At this point it is time to ascertain legal representation. Most lawyers who specialize in employment related cases such as wrongful termination are cognizant of the financial burden that follows for those victimized by it. The good news is these lawyers are usually willing to represent you on a contingency fee basis, especially if you have a strong case. This is a legal term that explains a lawyer will work for you without asking for an upfront attorney’s bill. Before moving forward with a lawyer, be sure to agree on the percentage that will be allocated to the lawyer if the case is won or settlement is reached.
Legal cases can be unpredictable, long and arduous even when you go into it with strong representation and all your ducks in a row. Therefore, it is imperative that you take the time to put a plan together in regards to moving forward. It is also important for you to have a clear and concise way to explain to future employers why you no longer work at your previous job. A lawyer can help you come up with a brief version that is worth writing down for the sake of consistency. Try to give employers just enough information that provides them with some clarity, without violating confidentiality rules related to an open case. Defamation of your previous employer is also something worth avoiding as tempting as it might be to over share about this emotional experience.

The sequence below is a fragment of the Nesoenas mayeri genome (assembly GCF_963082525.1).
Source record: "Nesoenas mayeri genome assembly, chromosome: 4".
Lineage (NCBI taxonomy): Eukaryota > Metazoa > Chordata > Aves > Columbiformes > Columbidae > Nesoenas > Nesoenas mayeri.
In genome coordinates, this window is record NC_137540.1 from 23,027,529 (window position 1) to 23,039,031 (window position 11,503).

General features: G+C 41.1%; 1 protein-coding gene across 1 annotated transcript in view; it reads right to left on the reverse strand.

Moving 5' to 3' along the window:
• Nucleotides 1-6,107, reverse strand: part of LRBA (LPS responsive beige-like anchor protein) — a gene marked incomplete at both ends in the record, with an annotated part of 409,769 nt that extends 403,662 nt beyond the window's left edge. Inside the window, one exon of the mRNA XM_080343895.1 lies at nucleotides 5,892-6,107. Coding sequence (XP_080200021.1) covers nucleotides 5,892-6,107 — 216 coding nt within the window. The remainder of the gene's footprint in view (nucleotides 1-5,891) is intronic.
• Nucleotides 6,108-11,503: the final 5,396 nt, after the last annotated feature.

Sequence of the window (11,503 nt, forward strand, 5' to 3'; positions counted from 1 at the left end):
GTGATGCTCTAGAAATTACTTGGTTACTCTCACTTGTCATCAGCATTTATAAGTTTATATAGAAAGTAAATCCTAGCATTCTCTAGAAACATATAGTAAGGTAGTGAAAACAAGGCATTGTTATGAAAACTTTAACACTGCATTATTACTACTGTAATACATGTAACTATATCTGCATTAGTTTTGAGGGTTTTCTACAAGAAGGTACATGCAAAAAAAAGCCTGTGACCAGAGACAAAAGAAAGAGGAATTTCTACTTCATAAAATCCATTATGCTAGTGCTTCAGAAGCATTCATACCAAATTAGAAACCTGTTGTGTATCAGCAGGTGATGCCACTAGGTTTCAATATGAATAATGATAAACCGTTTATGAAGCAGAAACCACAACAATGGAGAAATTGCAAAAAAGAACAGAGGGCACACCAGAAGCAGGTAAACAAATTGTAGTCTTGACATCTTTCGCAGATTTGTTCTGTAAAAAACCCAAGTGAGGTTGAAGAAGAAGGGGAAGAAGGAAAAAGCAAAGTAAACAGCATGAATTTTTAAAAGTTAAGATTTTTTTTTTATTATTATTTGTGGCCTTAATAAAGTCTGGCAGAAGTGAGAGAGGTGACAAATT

Even as you go through each of these steps, bear in mind that good record keeping is one of the most essential steps you can take to protect yourself. All information that can help your case should be recorded and stored safely in a manner that will protect their integrity and ensure their authenticity cannot be challenged when you present them as evidence in support of your case. Forensic Notes’ Timestamping feature protects and authenticates your documents with a timestamp from a trusted 3rd party Timestamping Authroity (TSA) that cannot be altered at a later time, meaning they are more likely to be trusted by the court, labour tribunal or alternative dispute resolution forum your case ends up in.
It is in an employee’s best interest to educate themselves on what their rights are. The best thing you can do after a wrongful termination is take things one step at a time. Be thorough, and avoid taking any short cuts once you have committed to fighting the termination.